There’s plenty of room for improvement along with reason to believe that he should be able to make it come to pass. One of the biggest assets Kennard brings to his play from close is his ambidextrousness. It was always reported how he threw the football with his right hand as a high school quarterback while shooting the basketball with his left, and it came in handy (pun intended) as a rookie.
But usually only when he had time to be deliberate. The next step for Kennard is to be able to play faster and use that savvy to his advantage without coming to a complete stop to rely on pump fakes and pivots. Kennard has mentioned Manu Ginobili as a player he studies, and adding some more Manu to his game could be a great way to go.
There’s reason to project for a jump for Kennard based on his track record. He went from 11.8 points per game as a freshman at Duke to 19.5 points per game as a sophomore. And he did it while relying less on his three point shot, even though he improved his three point percentage considerably.
Instead, he attacked the rim. This led to more attempts from two and, vitally, more trips to the line. Kennard averaged just 2.6 free throw attempts per 100 possessions last season. He can easily up that number by better being able to trust his scoring ability in the paint. And once he gets to the line, he’s above 80 percent with ease - shooting 85.5 percent last season.
Mitchell and Kennard are such a study of contrasts. Where Kennard is deliberate Mitchell is a bowling ball.
Both styles have their place and are important. And each respective style is just what their team needed.
Utah already had plenty of patient, deferential players on their roster. Replacing Gordon Hayward, they needed an alpha scorer. Meanwhile the Pistons already have their alphas in Jackson and Griffin, making an efficient player who thrives off the ball more valuable.
So I hope that makes it clear. Mitchell does a lot of things that Kennard isn’t capable of. That said, he’s also at risk of stalling this year.
Part of the reason for that is his supporting cast. While the Pistons have done a nice job of bringing along personnel that should spread the court, the Jazz haven’t.
Ricky Rubio deserves plenty of credit for Mitchell’s surprising success from three last season, setting Mitchell up for lots of open catch and shoot looks. Rudy Gobert was an excellent pick and roll partner for Mitchell. Derrick Favors had a nice bounce-back season.
But none of those guys can shoot.
For a player who relies so heavily on a downhill style attacking the rim, it already made for some crowded spots for Mitchell last season.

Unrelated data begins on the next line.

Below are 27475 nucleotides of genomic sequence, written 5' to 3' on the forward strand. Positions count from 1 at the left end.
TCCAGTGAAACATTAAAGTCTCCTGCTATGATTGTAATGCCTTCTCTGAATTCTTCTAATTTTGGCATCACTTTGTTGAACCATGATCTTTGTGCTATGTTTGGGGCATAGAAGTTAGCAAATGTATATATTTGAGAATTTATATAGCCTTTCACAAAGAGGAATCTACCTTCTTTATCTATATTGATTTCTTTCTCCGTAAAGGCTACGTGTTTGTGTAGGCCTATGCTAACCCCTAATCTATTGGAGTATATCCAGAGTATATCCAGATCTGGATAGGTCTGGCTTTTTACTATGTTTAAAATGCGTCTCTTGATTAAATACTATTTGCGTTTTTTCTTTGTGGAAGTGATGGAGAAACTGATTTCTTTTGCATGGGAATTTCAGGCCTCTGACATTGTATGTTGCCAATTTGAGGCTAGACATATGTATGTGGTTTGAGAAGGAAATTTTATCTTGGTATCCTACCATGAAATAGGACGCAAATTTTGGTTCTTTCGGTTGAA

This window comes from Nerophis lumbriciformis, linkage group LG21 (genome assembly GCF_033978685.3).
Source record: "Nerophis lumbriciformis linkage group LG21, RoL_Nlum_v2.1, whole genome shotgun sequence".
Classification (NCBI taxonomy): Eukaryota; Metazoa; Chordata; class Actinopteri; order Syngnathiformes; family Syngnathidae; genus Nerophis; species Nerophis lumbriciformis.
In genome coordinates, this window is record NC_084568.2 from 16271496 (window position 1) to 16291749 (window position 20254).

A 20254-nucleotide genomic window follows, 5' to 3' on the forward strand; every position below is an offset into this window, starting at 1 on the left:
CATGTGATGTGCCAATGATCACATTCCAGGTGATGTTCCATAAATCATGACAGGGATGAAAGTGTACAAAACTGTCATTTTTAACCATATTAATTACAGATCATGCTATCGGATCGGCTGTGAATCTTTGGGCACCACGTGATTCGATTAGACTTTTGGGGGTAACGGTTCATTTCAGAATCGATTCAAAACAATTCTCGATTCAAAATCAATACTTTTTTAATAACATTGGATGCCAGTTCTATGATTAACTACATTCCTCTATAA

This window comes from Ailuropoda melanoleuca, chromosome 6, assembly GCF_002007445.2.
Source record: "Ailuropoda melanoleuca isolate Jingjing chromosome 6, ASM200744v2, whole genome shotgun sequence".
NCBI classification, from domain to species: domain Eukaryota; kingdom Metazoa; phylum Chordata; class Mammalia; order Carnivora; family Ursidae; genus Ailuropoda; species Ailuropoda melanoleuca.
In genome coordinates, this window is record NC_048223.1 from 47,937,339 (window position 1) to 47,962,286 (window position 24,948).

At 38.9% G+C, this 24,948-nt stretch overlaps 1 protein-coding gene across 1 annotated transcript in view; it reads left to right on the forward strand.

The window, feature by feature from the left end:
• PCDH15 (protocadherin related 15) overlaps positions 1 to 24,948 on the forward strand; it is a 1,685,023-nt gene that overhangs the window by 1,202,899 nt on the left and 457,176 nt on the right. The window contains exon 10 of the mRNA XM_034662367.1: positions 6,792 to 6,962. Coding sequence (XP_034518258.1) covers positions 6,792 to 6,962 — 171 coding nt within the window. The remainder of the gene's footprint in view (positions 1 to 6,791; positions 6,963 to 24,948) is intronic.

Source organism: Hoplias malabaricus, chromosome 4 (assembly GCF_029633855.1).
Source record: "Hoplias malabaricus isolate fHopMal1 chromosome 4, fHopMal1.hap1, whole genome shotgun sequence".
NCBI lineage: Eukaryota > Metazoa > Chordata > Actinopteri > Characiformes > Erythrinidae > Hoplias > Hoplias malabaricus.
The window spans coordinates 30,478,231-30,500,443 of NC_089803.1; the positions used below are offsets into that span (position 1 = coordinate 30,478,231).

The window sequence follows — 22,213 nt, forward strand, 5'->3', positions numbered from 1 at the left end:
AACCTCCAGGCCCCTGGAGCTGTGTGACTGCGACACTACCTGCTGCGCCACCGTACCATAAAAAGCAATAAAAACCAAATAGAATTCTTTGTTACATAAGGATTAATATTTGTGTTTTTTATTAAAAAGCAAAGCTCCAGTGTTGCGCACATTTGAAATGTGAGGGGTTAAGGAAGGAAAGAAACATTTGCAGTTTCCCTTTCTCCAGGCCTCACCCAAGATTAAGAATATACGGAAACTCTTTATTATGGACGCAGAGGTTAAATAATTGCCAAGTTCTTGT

They swapped Rodney Hood for Jae Crowder at the deadline last season, adding another weak shooter to the mix. Mitchell’s athleticism can make the most of packed paints, but how about a little help?
Just check out how the Hornets played him in one of the above clips February.
Kemba Walker’s disrespect toward Rubio...
But the bigger issue is what Mitchell is supposed to do with this? And it’s only going to be more of an issue next year. On the bright side though, those unis are sick.
Mitchell’s lack of shooting could also be an impediment for taking the next step. In looking at a player’s development, it’s more likely that the game slows down for them than they suddenly develop an effective jumper. Looking back through other players with rookie seasons like Mitchell, players like Tyreke Evans and John Wall had second seasons about on par with their rookie years.
Mitchell is likely a better shooter than either of those two, but his ball dominant role with the Jazz puts him in a similar position. Only 18 percent of his shots came from catch and shoot, where he had a 60 percent effective field goal percentage. But 43 percent were from pull up shots, on which he had a 43 percent eFG.
If we’re going to project improvement on a weakness for Kennard, it’s only fair to project it for Mitchell too. But it’s tough to see how he gets dramatically better on these shots. Many of them are just tough shots.
Mitchell’s game will likely have a reliance on some contested shots. That’s part of life as a first option on offense. He’s already getting to the rim a ton. He’s already making a lot of really difficult shots. Where’s the next step supposed to come from?
That’s a spot where his lack of a midrange shot hurts. He shot 40 percent from midrange, which isn’t terrible. But it’s enough that teams will give him that over the 61.7 percent he shoots at the rim. An opposing team’s entire defensive strategy against the Jazz will be to force Mitchell into shots as far from the rim as possible. Meanwhile Kennard will have the benefit of sliding under the radar.
Even if Mitchell only manages to repeat his performance, 20 points per game on 54 percent true shooting percentage along with some nice facilitating numbers is nothing to sneeze at. But if Kennard is able to generate, say, 16 points per game on 58 percent TS...
It depends on what you value. If it’s a creator who serves as the focal point of the offense, sure. But if efficiency, floor spacing, and a dangerous off the ball threat is your jam, this season Kennard will make for much less Spida envy.